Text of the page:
Riding as Ceremony: A Vintage Road Bike is All You Need


Riding as Ceremony: A Vintage Road Bike is All You Need

At some point earlier this year, I came down (again) with the vintage bug. I used to comb swap meets in search of a 58-60cm bike, NOS Campagnolo kits, hard-anodized wheels, and pantographed parts but it has been a while. Perhaps it’s because I feel so inundated with “new” tech announcements claiming “lighter, stiffer, faster, more aero” and at a certain point, it just gets to be too much. In the same way, I enjoy riding a rigid or a hardtail 90% of the time over a full suspension. Recently, I began to feel “tech fatigue” when it comes to drop bar bikes and have been looking at ways to simplify that riding experience…

Although I will give credit where it’s due. The Specialized Aethos got me back out on the road after taking a year+ hiatus. Yes, I reviewed and rode other drop bar bikes, mainly gravel bikes, but I didn’t enjoy riding on the road again until the Aethos. I went over the reasons in the full review, so if you need a refresher, open a new tab and read that first.

Over the past few months, I’ve been sneaking out in the middle of the day on quick pavement rides on this Eddy Merckx Telekom and a few weeks ago it dawned on me: this is all most of us need in a road bike. If you’re not training for crit or stage races, or obsessed with counting grams, or constantly in pursuit of upgrades, then you’re probably like me in that you’d prefer to simply ride up grades like Mr. Eddy Merxkx once said himself.

Road riding is a ceremony when you’re not making it competitive.

Part of that ceremony is requesting a gear change vis a vis indexed downtube shifters. Or perhaps it’s braking with intention and intuition, or as a response to the terrain, rather than braking as a reaction to it. Remember, rim brakes worked just fine for decades before the advent of disc brakes.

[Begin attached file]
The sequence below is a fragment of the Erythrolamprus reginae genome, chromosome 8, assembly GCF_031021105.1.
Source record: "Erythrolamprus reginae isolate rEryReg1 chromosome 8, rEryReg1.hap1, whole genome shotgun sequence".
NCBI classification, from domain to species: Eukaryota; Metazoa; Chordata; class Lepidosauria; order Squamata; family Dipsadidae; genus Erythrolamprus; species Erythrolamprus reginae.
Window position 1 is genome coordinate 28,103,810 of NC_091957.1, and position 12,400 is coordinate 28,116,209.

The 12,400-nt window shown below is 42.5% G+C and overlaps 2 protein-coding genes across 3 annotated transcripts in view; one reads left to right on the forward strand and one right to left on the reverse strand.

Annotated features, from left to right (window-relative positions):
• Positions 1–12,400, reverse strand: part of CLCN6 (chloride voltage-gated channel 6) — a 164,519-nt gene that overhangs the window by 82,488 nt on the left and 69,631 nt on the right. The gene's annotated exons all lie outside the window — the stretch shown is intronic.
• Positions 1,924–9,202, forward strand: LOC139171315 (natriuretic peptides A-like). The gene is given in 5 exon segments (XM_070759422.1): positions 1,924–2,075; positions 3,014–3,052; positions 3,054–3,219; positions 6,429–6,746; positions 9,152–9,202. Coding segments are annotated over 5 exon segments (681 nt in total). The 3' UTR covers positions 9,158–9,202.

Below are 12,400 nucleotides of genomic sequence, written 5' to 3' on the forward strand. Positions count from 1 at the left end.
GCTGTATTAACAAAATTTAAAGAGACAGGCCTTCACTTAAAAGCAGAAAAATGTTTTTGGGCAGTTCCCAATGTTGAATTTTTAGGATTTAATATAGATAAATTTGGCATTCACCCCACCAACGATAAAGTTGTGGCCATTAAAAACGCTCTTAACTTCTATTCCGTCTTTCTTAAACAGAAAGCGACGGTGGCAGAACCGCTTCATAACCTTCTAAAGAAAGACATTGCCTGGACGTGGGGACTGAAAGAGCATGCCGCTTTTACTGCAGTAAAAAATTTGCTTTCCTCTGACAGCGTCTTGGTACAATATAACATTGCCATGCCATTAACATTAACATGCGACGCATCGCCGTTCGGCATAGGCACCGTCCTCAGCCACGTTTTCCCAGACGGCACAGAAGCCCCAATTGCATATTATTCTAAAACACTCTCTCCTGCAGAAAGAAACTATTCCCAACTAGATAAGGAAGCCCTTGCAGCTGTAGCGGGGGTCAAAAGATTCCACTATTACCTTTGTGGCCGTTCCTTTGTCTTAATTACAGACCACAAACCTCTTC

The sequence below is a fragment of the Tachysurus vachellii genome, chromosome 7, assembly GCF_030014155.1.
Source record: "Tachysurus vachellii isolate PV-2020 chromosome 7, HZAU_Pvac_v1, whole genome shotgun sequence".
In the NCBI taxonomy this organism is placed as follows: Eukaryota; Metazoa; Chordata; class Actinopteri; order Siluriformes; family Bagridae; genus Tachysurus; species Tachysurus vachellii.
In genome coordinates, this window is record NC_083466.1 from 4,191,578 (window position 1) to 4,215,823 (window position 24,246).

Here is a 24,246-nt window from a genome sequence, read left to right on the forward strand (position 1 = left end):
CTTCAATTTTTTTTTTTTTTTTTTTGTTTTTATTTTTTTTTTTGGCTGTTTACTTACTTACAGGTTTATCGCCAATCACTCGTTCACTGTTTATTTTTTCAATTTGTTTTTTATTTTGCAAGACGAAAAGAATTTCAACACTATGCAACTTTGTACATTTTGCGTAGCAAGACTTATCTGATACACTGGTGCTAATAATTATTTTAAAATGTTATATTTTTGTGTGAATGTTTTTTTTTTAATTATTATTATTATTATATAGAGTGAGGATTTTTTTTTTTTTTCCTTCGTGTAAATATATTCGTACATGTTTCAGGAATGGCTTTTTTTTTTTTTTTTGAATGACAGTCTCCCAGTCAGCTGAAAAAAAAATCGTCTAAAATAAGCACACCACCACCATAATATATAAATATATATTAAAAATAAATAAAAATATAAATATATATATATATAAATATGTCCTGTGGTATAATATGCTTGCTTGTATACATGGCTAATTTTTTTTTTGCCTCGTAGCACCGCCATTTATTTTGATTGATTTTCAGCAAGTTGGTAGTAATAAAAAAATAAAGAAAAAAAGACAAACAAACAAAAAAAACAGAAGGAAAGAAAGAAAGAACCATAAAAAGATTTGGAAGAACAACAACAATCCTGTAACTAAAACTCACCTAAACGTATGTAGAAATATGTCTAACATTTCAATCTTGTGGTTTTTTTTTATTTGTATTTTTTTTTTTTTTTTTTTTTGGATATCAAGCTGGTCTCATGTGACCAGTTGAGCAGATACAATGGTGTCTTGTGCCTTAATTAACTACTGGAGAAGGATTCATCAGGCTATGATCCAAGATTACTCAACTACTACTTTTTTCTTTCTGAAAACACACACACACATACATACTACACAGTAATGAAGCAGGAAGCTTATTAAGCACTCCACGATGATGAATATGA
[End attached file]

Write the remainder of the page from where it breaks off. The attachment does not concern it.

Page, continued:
The feel of a steel chassis, with standard tubing dimension, lugs, and an elegant steel fork, makes each ride feel like a dance in the hills with a partner. The bike flexes with your input, rather than pushing back on it, something lost in an era of carbon forks on oversized steel tubing diameters. And yes, the 28mm tires absorb the rough asphalt and chip seal. You can even, gasp, ride gravel on these tires.

Of course, the gearing takes some getting used to but with a number of options for wider gear ranges with various freewheels available on the market and any number of front derailleur and crank arm pairings, you can get close to modern gravel gearing with old, forged cranks, and 7-speed derailleurs. Plus, they just look so much better… (sorry for the greasy hand prints!)

I’m not telling you to go buy a vintage bike this year. I’m simply stating my rekindling. It has been five years since I’ve owned a steel Merckx and while I should have included a note in my favorite products of 2021, I wanted to spend some more time writing about it…

Over the next few months, we’ll be diving deeper into vintage tech for modern applications. I’ve got Rons Bikes building a long-reach rim brake “all-road” bike and I just gave Chris Bishop a deposit for a new classic steel “gravel” bike with rim brakes and downtube shifters. While I really enjoy riding, photographing, and talking about modern gravel offerings, there’s something lost in the riding experience, and that ceremonial experience is something I’ve valued more and more in my life right now. Nostalgia? I don’t think so. Zen? Perhaps. Simplicity? Yeah… I think we’re getting closer.

I know some of you feel the same way, so let’s see your vintage rides in the comments!